A recent randomized phase II clinical trial demonstrates that risankizumab treats psoriasis, a chronic immune-mediated inflammatory skin disease, more effectively than ustekinumab.
Psoriasis, a chronic immune-mediated inflammatory skin disease, affects 2% of adults and is associated with a poor quality of life, obesity, hypertension, diabetes, hypercholesterolemia, and metabolic syndrome. Researchers suggests that interleukin-23 (IL-23), composed of a p19 and p40 subunit, plays a significant role in the disease by inducing and maintaining inflammatory cells. Current strategies include monoclonal antibodies aimed at the different subunits of interleukin-23, including ustekinumab and risankizumab. Ustekinumab targets the p40 subunit, which is also found in IL-12, and thus acts against both IL-23 and IL-12. In contrast, risankizumab only targets the p19 subunit and selectively inhibits IL-23 activity. Clinical studies have shown that both drugs are safe, well-tolerated, and effective in treating psoriasis patients.
A recent randomized phase II clinical trial compared the efficacy, onset, and duration of clinical response between the two drugs in patients with moderate-to-severe psoriasis. Patients were randomly assigned to receive either a single 18-mg dose of risankizumab at week 0, a 90-mg or 180-mg dose of risankizumab at week 0, 4, and 16, or a dose of ustekinumab at week 0, 4, and 16. Patients were subsequently followed for 32 weeks after the final injection (total trial period of 48 weeks). The primary endpoint was a 90% or greater reduction from baseline in the PASI or Psoriasis Area Severity Index, which is an evaluation of erythema (redness), scaling, and percentage of body-surface area affected. In addition, the authors investigated safety end points including severe and moderate adverse events.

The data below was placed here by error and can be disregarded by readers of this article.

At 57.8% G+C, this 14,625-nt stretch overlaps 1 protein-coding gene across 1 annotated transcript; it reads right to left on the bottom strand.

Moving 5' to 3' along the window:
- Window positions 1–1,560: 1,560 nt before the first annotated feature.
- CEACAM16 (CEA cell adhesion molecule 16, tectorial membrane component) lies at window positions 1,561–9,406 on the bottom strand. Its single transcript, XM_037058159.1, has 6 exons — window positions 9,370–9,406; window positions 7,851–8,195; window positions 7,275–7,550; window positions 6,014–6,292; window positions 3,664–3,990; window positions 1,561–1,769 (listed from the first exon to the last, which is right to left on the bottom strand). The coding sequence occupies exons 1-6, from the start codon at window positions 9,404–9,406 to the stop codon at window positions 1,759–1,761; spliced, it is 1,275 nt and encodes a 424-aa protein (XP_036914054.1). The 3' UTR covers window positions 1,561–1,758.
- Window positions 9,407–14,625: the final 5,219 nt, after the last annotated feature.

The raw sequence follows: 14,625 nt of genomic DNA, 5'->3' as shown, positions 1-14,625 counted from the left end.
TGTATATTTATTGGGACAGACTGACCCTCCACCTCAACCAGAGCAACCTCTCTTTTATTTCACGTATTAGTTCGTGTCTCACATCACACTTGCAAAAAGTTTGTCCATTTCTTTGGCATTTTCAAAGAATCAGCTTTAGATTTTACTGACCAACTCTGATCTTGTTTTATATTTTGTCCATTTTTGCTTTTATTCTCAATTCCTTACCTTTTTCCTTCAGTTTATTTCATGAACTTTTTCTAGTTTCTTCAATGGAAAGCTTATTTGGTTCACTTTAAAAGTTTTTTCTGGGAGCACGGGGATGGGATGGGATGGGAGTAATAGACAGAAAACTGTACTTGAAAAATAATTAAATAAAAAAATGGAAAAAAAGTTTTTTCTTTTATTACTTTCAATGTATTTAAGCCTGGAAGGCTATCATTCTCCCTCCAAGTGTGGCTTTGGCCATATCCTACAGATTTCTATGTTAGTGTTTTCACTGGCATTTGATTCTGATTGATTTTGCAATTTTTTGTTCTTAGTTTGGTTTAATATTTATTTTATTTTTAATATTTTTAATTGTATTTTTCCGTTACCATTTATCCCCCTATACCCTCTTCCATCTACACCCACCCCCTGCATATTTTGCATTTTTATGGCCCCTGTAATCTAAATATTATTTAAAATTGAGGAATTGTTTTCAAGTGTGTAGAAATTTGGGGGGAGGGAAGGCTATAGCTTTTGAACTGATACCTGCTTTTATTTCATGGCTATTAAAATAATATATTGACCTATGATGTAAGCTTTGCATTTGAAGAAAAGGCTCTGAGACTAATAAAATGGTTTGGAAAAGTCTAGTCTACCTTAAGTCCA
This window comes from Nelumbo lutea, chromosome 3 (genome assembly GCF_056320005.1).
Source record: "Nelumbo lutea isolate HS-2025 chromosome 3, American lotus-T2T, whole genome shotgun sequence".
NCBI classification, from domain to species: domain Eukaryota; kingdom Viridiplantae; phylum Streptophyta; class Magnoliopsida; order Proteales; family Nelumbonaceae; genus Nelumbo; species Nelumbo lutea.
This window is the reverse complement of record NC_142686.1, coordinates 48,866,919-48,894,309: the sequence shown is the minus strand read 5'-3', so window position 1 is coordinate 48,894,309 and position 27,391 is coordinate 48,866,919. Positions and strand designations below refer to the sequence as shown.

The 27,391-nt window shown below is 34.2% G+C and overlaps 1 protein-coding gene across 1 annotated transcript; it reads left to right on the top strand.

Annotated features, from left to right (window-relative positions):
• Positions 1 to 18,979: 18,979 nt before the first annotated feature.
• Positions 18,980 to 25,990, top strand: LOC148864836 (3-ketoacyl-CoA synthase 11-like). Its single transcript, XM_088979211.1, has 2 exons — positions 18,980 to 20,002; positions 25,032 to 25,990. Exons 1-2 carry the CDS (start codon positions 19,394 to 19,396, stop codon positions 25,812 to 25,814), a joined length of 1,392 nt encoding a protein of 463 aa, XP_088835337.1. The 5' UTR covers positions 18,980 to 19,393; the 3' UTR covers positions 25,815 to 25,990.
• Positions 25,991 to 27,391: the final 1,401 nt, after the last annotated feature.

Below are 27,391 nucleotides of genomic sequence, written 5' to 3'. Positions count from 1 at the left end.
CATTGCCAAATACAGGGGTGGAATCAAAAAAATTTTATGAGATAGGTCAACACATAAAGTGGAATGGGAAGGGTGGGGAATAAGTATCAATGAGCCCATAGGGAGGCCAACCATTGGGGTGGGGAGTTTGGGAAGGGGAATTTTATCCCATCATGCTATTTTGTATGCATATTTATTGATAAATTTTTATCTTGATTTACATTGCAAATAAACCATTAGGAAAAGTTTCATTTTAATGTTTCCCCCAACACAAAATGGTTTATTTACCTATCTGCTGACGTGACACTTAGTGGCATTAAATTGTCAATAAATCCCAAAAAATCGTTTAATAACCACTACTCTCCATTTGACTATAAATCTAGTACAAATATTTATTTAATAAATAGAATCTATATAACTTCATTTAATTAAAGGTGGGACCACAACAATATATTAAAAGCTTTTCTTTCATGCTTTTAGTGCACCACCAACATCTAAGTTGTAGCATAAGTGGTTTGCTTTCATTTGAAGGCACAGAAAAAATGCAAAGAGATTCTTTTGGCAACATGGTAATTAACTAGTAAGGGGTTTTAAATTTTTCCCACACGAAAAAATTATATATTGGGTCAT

At the end of the study, a 90% or greater reduction in PASI was observed in 73% of patients in the 90-mg risankizumab group and 80% of patients in the 180-mg risankizumab group, compared with only 40% of patients who received ustekinumab. This indicates that a 90 and 180-mg dose of risankizumab is more effective in treating psoriasis than ustekinumab. The authors also found that the onset of risankizumab was earlier than ustekinumab, and the benefits were sustained for longer. Also, patient reports and skin biopsies further suggest that risankizumab was more effective in treating psoriasis and its associated morbidities than ustekinumab.
In conclusion, the randomized phase II clinical trial demonstrates that risankizumab is superior to ustekinumab in treating psoriasis and its associated morbidities. The onset and duration of beneficial effects are more profound and longer with risankizumab treatment. Although two patients developed basal-cell carcinoma and one had an adverse major cardiac event with risankizumab; the study had a small sample size and short duration, making it difficult to assess safety profiles. Nonetheless, the study suggests that selective blockade of IL-23, via p19 subunit inhibition, is more effective in treating psoriasis than inhibition of both IL-23 and IL-12. Future studies are required to confirm these results, and to better assess the safety profile of risankizumab.
Written By: Haisam Shah, BSc